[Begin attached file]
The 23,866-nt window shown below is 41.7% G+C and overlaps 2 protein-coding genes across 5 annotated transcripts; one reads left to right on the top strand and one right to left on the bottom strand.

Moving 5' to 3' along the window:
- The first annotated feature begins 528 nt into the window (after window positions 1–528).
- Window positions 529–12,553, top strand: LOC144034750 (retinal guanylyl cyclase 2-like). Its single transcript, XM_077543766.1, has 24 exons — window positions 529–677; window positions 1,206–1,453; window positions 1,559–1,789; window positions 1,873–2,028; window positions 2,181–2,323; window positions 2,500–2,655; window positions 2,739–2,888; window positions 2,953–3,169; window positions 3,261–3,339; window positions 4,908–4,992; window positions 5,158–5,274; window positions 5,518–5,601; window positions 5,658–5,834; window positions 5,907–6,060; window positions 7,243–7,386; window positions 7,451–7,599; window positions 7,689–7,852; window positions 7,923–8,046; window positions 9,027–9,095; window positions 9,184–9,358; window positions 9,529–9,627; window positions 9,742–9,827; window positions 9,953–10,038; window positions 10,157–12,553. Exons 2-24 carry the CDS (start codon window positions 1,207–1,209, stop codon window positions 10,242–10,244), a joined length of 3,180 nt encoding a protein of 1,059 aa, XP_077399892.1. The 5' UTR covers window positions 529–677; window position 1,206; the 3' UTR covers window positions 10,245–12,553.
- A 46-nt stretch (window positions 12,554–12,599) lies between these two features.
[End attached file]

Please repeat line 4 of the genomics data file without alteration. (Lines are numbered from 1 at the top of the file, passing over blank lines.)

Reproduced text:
- Window positions 529–12,553, top strand: LOC144034750 (retinal guanylyl cyclase 2-like). Its single transcript, XM_077543766.1, has 24 exons — window positions 529–677; window positions 1,206–1,453; window positions 1,559–1,789; window positions 1,873–2,028; window positions 2,181–2,323; window positions 2,500–2,655; window positions 2,739–2,888; window positions 2,953–3,169; window positions 3,261–3,339; window positions 4,908–4,992; window positions 5,158–5,274; window positions 5,518–5,601; window positions 5,658–5,834; window positions 5,907–6,060; window positions 7,243–7,386; window positions 7,451–7,599; window positions 7,689–7,852; window positions 7,923–8,046; window positions 9,027–9,095; window positions 9,184–9,358; window positions 9,529–9,627; window positions 9,742–9,827; window positions 9,953–10,038; window positions 10,157–12,553. Exons 2-24 carry the CDS (start codon window positions 1,207–1,209, stop codon window positions 10,242–10,244), a joined length of 3,180 nt encoding a protein of 1,059 aa, XP_077399892.1. The 5' UTR covers window positions 529–677; window position 1,206; the 3' UTR covers window positions 10,245–12,553.